The plot thickens if, by some strange x-file esque turn of events, you're considering using a cold war set from Eastern Europe as a monitor for a surveillance system (Perhaps your cousin Boris smuggled it over the wall, gave it to you as a wedding present and it's just been taking up space in your cupboard). Before you dust it off and use it to monitor your system you'd better check that your cameras transmit using the SECAM color format as many countries in the Eastern European Bloc didn't start making dual PAL/SECAM models until the 1980's.
However, if you're using a digital TV, you probably won't have any problems as most digital TVs these days have automatic switches which will change between one format and another.
Analog and digital tv tuners
Spy surveillance equipment is another area that could cause you a number of problems if you decided to mix and match PAL with NTSC surveillance equipment.
It doesn't matter if a camera is wireless or wired the same considerations come into play when you try to put an NTSC camera with a predominantly PAL system or a PAL camera with a NTSC monitor or DVR device.
Some car DVD players also can cause problems if you're using them to receive television programs.
The car DVD players may only receive one color format which may or may not be compatible with the country that you're operating in so it best to check product specifications very carefully before buying, or recommending a particular automotive DVD player for one geographical market. Otherwise you, or your customer, could be sorely disappointed.
Spy surveillance cameras and car dvds are two categories that it's better to be safe than sorry with when it comes to ensuring you get the right color format for the job.
People plugging backing cameras into their car DVD players will be happy to know that it irregardless of the format any backing camera will work with any car DVD player it is plugged into as it goes through an AV/camera in port which effectively works as a converter in its own right.
There's no need to worry about reversing cameras when it comes to PAL and NTSC rear-view cameras for car DVD players, they won't be affected by color formats.
So what does this mean for Chinavasion customers and how do you search for products which operate in a specific format on the Chinavasion site?
There are two ways you can search for products which work using the PAL/NTSC format in two ways, by doing a general search or a specific search.
If you're interested to see which of our products work use a specific format then you can search by simply entering the color format you're interested in in the search bar.
However, if you like one particular item (A surveillance camera which uses PAL format for example) and you want to see if there is a version which with the other format then all you need to do is to copy the name of the product and paste it into the search bar and then add the format you want the device to work in afterward.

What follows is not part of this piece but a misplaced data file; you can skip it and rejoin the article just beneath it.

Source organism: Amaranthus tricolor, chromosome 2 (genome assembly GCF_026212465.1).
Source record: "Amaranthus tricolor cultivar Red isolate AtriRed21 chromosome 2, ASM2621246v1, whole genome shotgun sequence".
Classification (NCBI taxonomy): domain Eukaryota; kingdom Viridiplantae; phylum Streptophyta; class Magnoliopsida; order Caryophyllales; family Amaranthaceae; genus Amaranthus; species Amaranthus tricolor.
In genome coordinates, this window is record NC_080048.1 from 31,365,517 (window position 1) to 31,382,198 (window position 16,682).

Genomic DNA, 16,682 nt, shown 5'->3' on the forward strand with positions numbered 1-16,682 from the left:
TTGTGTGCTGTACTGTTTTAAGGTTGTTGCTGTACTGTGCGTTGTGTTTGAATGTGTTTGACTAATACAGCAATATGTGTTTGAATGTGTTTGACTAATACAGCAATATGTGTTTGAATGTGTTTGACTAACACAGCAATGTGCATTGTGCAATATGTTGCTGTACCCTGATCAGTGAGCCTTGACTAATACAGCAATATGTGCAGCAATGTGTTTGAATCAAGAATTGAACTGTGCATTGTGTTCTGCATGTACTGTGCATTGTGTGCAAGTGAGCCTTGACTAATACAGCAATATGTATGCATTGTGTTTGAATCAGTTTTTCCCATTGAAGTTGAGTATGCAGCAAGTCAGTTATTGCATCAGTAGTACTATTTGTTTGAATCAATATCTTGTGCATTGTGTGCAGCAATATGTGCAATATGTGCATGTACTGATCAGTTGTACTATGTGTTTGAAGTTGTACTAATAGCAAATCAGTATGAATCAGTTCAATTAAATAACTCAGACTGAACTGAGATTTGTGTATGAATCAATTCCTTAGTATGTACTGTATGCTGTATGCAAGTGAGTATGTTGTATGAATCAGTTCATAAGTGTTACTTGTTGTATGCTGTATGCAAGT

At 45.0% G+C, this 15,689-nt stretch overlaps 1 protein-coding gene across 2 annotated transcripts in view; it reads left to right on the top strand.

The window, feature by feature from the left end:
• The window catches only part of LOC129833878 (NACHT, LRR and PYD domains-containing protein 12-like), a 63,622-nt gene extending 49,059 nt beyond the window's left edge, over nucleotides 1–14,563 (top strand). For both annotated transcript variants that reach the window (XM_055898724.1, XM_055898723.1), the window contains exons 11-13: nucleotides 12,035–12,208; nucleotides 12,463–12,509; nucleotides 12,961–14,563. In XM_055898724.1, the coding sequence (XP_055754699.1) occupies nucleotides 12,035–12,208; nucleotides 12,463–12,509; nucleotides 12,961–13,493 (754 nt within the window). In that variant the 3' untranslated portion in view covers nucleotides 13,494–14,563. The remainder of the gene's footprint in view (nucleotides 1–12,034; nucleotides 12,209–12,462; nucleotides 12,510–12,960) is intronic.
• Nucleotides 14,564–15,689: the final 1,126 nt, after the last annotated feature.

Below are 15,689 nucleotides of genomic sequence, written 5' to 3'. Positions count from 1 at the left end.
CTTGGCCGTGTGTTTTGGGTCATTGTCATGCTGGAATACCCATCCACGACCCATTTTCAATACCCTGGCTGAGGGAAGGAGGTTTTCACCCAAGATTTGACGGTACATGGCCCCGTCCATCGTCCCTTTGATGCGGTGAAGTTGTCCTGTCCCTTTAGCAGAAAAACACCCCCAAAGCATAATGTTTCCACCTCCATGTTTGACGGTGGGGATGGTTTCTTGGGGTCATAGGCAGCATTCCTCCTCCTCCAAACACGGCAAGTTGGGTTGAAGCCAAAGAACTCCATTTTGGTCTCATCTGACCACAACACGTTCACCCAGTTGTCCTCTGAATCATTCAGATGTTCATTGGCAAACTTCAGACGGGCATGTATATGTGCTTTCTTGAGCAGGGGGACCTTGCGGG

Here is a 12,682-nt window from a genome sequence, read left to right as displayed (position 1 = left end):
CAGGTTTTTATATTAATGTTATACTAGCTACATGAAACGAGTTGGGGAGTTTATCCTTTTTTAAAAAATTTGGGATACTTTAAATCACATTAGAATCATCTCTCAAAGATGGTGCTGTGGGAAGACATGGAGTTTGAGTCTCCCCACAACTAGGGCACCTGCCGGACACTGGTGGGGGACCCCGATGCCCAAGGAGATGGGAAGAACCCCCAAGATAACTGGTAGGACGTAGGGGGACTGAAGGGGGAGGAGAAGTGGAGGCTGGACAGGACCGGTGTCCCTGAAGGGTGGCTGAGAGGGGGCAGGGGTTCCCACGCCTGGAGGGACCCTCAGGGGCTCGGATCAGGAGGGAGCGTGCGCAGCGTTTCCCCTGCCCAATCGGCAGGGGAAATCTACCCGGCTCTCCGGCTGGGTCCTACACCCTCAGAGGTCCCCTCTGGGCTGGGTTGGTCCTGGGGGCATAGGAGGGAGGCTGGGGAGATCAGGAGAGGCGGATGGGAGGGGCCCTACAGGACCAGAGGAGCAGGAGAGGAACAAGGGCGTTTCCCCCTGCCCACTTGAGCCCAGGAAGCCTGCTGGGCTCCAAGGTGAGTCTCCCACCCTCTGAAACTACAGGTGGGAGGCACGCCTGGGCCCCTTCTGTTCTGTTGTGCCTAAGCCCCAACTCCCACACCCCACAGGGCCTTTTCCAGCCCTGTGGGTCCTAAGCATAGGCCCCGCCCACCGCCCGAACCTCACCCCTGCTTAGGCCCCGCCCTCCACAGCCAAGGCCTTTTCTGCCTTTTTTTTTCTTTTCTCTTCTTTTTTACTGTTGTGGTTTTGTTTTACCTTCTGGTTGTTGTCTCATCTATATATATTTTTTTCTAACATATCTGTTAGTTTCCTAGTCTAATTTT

But if you still can't find the item you're looking for, don't worry. Simply open a ticket in our support suite or chat with our friendly staff online and we will try to find the item for you.
In most cases we will be able to help you out, providing you order enough items.
The analog video color format used to broadcast television signals through North America, half of South America and parts of Asia. It operates on a 60Hz power grid, displays 30 picture frames per second and 525 lines of information per picture.
The analog video color format used to broadcast television signals through much of Europe, Asia, Oceania, half of South America and parts of Africa. It operates on a 50Hz power grid, displays 25 picture frames per second and ties in 625 lines of information with every frame.
The analog video color format used in France, parts of Africa and much of Eastern Europe (in conjunction with PAL transmissions).
The way information is arranged to allow it to be sent to, and understood by, different devices
Device that sends out electronic signals to other devices(receivers). In this case a camera is an example of a transmitter.
A device that receives and uses electronic signals from transmitters. In this case a TV is an example of a receiver.
A message sent electrically by variations of voltage current or both
Hertz or cycles per second. Something that repeats a cycle once each second moves at a rate of 1 Hz.
Frequency is the measurement of the number of occurrences of a repeated event per unit of time, It is measured in Hertz.
Continuously variable signals or data.
Data characters coded in discrete, separate pulses or signal levels
The potential effect of running a PAL transmitter with a NTSC receiver. The picture on the screen doesn't stay still and looks like it is constantly moving from the bottom of the screen to the top (or the top to the bottom depending on your perspective).
The potential effect of grouping a PAL transmitter with a NTSC receiver. The picture will break up in horizontal lines, effectively making the picture look like it is being torn.